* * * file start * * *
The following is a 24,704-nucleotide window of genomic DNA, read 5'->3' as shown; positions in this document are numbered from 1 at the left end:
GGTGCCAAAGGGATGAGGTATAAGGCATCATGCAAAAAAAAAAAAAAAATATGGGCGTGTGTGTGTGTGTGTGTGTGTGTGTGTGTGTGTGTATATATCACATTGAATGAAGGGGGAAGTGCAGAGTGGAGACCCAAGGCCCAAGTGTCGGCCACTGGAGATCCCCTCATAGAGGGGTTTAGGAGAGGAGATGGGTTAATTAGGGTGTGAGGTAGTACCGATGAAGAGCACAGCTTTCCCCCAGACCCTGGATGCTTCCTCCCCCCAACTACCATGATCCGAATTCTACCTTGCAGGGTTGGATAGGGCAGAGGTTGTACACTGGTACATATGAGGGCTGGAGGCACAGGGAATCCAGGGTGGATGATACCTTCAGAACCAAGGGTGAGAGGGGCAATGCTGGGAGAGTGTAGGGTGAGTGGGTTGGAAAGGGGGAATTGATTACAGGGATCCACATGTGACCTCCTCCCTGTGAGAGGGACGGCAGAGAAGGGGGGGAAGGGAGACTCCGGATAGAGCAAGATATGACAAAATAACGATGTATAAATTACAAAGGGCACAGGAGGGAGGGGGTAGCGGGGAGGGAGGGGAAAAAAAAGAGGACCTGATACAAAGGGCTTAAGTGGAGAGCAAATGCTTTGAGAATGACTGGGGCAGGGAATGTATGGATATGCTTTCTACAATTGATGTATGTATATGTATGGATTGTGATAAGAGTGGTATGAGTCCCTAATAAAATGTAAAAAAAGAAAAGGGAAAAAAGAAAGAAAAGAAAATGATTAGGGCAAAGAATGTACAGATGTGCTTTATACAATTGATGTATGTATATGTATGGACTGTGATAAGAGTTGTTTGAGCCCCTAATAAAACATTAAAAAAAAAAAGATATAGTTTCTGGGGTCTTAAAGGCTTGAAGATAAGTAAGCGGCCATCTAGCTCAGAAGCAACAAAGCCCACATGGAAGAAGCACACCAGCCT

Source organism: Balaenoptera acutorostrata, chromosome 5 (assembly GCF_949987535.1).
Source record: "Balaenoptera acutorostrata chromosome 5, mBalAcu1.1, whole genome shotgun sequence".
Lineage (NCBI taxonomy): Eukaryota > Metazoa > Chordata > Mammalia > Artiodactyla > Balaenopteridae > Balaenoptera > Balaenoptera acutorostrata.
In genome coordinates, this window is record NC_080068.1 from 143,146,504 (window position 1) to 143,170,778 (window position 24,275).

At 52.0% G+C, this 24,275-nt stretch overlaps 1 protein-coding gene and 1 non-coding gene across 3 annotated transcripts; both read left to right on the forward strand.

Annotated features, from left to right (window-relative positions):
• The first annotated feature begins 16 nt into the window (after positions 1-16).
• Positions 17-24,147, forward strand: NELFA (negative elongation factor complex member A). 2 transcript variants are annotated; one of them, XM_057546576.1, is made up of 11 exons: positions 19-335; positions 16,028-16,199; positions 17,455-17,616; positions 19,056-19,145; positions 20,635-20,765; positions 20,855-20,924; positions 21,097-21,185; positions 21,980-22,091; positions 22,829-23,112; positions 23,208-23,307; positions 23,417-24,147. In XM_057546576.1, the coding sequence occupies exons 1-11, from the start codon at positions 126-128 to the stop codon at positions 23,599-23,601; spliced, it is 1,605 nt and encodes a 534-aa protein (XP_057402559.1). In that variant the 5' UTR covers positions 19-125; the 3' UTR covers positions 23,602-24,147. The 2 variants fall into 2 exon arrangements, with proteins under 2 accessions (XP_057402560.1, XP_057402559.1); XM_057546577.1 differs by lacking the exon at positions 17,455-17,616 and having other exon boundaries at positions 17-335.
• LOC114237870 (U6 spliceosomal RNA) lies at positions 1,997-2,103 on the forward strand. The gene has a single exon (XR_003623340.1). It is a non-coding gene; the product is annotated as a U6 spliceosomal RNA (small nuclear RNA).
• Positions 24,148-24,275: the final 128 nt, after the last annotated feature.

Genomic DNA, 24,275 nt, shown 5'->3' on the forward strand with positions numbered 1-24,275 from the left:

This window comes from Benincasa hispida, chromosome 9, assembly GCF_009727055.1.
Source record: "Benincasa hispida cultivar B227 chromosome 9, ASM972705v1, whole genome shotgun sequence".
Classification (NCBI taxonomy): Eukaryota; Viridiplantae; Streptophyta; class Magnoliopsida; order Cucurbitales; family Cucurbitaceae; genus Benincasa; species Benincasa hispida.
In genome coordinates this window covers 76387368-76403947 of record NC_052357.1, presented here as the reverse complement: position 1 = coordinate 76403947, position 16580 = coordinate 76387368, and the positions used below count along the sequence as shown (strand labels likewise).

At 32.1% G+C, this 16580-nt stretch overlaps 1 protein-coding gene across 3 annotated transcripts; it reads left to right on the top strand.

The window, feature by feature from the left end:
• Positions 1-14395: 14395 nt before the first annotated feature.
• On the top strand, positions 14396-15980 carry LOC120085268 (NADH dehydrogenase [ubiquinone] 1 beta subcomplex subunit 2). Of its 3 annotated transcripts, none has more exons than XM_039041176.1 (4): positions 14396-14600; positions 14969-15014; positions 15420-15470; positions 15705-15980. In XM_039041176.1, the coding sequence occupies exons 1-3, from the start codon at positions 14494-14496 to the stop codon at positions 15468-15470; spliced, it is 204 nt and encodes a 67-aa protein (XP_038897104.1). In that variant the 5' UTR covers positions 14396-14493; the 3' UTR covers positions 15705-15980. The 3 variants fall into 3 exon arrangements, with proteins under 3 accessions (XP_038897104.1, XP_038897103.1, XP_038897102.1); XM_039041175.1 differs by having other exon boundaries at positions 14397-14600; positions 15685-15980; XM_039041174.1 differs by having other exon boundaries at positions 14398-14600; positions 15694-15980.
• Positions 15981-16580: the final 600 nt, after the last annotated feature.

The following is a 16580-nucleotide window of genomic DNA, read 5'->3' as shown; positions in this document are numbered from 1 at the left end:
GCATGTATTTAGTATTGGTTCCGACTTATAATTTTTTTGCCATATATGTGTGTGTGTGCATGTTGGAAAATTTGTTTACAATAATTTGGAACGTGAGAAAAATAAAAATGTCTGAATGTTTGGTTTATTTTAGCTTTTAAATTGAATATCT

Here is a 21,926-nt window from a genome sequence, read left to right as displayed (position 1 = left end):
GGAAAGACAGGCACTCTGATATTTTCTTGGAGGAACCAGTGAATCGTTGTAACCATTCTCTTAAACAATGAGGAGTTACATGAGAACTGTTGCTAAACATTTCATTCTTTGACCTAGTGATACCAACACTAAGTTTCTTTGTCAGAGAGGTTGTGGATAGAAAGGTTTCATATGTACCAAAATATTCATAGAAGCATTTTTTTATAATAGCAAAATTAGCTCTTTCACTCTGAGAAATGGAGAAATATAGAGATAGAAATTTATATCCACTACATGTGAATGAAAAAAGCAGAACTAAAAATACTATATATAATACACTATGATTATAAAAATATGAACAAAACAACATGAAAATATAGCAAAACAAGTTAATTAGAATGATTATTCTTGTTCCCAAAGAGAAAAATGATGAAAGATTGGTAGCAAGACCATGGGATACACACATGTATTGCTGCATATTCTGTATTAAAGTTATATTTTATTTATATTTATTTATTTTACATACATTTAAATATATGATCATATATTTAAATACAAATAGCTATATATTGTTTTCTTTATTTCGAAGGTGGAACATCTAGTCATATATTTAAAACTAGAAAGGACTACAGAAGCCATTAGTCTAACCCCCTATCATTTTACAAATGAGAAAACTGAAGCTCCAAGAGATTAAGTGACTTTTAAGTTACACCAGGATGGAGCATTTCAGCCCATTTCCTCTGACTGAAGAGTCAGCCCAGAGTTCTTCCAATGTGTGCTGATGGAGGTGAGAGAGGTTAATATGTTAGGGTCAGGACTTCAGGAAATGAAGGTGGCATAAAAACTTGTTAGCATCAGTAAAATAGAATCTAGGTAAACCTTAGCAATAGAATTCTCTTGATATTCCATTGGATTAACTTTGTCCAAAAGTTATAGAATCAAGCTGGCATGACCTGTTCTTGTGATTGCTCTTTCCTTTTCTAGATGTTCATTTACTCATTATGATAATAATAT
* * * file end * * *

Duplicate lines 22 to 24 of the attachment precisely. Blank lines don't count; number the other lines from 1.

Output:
• Positions 15981-16580: the final 600 nt, after the last annotated feature.

The following is a 16580-nucleotide window of genomic DNA, read 5'->3' as shown; positions in this document are numbered from 1 at the left end:
GCATGTATTTAGTATTGGTTCCGACTTATAATTTTTTTGCCATATATGTGTGTGTGTGCATGTTGGAAAATTTGTTTACAATAATTTGGAACGTGAGAAAAATAAAAATGTCTGAATGTTTGGTTTATTTTAGCTTTTAAATTGAATATCT